Great Lakes Environmental Directory Great Lakes Great Lakes environment Great Lakes grants exotic species water pollution water export drilling environment Great Lakes pollution Superior Michigan Huron Erie Ontario ecology Great Lakes issues wetlands Great Lakes wetlands Great Lakes Great Lakes environment Great Lakes watershed water quality exotic species Great Lakes grants water pollution water export oil gas drilling environment environmental Great Lakes pollution Lake Superior Lake Michigan Lake Huron Lake Erie Lake Ontario Great Lakes ecology Great Lakes issues Great Lakes wetlands Great Lakes Resources Great Lakes activist Great Lakes environmental organizations Great Lakes Aquatic Habitat air pollution alien species threatened rare endangered species ecological Great Lakes information Success Stories Great Lakes Directory Home/News Great Lakes Calendar Great Lakes jobs/volunteering Search Great Lakes Organizations Take Action! Contact Us Resources/Links Great Lakes Issues Great Lakes News Article About Us Networking Services

Great Lakes Article:

Researchers Find Flame-Retardant Chemical in Mothers' Blood
Associated Press
03/12/03

BLOOMINGTON, Ind. - Indiana University researchers have found a common chemical flame retardant in the blood of mothers and their newborn infants.

Levels of polybrominated diphenyl ether, or PBDE, in Indiana women and infants tested 20 times higher than levels reported in Sweden and Norway, where a ban on the chemical was slated to go into effect this year.

The study was published this week in the online edition of Environmental Health Perspectives. A companion study in California, also published this week, found similar levels of the chemical that is commonly used in foam furniture padding.

"Why is the U.S. high? We don't really know," said Ron Hites, a professor at IU's School of Public and Environmental Affairs who was involved in the study along with IU chemists and doctors.

The scientists analyzed blood samples taken from 12 Indiana mothers and their babies' umbilical cords immediately after birth.

It is not the first time the chemical has been found in humans. In 1998, Swedish scientists reported that levels of PBDE in breast milk had increased 40-fold since 1972. And a study published in 2001 by the journal Environmental Science & Technology found that North American mothers have breast-milk PBDE levels at least 40 times the highest concentrations found in Sweden.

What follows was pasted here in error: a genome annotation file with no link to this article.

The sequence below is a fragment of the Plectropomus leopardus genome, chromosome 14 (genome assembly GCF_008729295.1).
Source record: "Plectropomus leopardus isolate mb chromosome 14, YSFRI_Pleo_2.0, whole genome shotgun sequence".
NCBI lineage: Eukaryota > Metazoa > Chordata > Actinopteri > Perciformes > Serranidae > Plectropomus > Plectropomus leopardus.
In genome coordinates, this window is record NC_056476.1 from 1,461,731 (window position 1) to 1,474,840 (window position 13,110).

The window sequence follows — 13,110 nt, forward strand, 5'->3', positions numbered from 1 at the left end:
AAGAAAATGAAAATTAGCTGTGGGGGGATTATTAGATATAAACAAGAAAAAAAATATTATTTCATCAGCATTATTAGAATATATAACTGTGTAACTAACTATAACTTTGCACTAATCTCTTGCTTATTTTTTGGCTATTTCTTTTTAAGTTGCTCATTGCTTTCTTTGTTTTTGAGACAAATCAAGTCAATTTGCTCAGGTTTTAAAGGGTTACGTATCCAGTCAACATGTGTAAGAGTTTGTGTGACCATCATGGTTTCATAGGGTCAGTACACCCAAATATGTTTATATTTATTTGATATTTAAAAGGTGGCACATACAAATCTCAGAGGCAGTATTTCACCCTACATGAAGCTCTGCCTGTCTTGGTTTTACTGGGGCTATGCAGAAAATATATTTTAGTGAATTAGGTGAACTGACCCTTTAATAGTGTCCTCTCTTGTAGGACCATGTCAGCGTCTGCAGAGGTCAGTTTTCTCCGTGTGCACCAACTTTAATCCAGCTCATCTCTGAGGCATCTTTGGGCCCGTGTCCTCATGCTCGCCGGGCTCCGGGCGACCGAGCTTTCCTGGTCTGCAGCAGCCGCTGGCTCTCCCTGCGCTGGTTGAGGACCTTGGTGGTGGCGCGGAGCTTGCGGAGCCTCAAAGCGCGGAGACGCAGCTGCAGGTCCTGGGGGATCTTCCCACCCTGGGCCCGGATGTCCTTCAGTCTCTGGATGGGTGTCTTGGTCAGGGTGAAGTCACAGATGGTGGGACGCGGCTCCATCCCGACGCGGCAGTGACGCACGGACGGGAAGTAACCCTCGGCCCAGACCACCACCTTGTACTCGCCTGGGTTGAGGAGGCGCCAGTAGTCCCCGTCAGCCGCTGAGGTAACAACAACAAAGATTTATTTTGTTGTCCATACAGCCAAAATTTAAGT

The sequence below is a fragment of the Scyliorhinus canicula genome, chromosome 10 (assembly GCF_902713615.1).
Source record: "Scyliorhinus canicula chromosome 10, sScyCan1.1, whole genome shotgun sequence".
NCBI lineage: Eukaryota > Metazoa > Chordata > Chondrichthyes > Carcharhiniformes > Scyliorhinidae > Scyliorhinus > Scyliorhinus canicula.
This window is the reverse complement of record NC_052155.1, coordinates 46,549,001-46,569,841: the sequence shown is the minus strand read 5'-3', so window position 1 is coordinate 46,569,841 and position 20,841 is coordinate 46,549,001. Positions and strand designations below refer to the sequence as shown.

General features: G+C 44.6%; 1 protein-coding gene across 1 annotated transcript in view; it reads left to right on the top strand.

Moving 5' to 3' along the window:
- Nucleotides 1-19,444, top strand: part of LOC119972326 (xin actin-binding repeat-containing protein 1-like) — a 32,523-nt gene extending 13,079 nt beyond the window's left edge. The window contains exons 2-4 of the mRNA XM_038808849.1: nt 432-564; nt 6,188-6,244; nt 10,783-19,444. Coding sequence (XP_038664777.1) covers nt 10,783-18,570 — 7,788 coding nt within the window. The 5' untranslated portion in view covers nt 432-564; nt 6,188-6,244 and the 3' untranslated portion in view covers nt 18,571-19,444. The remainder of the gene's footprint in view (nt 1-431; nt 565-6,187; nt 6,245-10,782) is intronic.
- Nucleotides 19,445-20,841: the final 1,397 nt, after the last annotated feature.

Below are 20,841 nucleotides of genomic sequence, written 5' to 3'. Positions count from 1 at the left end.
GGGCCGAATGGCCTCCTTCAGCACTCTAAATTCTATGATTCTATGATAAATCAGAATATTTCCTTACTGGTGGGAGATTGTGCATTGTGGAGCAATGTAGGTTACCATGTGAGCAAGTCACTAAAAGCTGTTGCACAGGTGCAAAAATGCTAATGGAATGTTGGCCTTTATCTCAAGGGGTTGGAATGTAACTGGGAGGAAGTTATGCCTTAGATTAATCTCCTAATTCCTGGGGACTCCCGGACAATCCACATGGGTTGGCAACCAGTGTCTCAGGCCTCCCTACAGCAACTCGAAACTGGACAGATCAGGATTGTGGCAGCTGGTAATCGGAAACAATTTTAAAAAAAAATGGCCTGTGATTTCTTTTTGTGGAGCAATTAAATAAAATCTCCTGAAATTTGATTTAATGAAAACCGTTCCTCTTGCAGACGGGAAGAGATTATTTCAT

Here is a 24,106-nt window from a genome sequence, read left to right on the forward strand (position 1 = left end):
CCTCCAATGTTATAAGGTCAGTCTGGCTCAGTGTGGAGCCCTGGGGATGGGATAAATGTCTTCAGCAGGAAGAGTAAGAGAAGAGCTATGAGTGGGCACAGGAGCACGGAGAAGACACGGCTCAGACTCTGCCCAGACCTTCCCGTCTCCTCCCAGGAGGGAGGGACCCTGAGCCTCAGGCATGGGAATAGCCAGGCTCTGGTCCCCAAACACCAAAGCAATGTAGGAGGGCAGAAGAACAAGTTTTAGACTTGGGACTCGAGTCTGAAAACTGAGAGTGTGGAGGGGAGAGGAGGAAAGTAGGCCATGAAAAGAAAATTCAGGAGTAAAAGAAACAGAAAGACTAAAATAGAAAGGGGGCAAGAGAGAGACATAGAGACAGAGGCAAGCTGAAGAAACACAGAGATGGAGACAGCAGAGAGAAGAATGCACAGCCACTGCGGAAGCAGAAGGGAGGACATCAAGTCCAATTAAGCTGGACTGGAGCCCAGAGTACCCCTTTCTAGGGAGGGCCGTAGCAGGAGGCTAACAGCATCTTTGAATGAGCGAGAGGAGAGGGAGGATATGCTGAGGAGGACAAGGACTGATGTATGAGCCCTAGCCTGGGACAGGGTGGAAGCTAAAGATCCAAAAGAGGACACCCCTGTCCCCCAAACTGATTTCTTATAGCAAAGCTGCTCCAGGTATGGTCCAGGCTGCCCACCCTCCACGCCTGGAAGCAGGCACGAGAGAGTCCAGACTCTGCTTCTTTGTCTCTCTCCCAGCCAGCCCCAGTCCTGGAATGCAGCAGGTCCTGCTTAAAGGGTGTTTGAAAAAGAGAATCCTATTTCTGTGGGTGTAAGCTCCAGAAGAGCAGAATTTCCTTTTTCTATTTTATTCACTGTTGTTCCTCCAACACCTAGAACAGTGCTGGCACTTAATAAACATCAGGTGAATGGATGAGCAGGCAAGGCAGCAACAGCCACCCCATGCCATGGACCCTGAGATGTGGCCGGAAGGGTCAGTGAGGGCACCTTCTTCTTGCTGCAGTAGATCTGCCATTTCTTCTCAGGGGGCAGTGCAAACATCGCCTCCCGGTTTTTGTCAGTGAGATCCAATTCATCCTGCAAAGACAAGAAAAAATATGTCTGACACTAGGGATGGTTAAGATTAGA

Little is known about the toxic nature of PBDE. Early studies in mice show it poses some of the same dangers as PCBs and DDT, which were banned in the United States decades ago for their myriad detrimental effects on animal and human health.

But those experiments involved relatively large amounts of PBDE given to animals over a short time. Nobody really knows how lower doses delivered over decades will affect humans.

Like PCBs and DDT, PBDE is a persistent organic pollutant, or POP. POPs can remain in the environment for years without breaking down. Some of these pollutants have such an affinity for fat that they build up in the bodies of both animals and humans from before birth until death.

Researchers plan plan additional studies of PBDE levels in mothers and babies, and Hites said he has obtained funding from the U.S. Environmental Protection Agency to look for the chemicals in archived fish samples from the Great Lakes.

This information is posted for nonprofit educational purposes, in accordance with U.S. Code Title 17, Chapter 1,Sec. 107 copyright laws.
For more information go to: http://www.law.cornell.edu/uscode/17/107.shtml. If you wish to use copyrighted material from this site for
purposes of your own that go beyond "fair use," you must obtain permission from the copyright owner.


Great Lakes environmental information

Return to Great Lakes Directory Home/ Site Map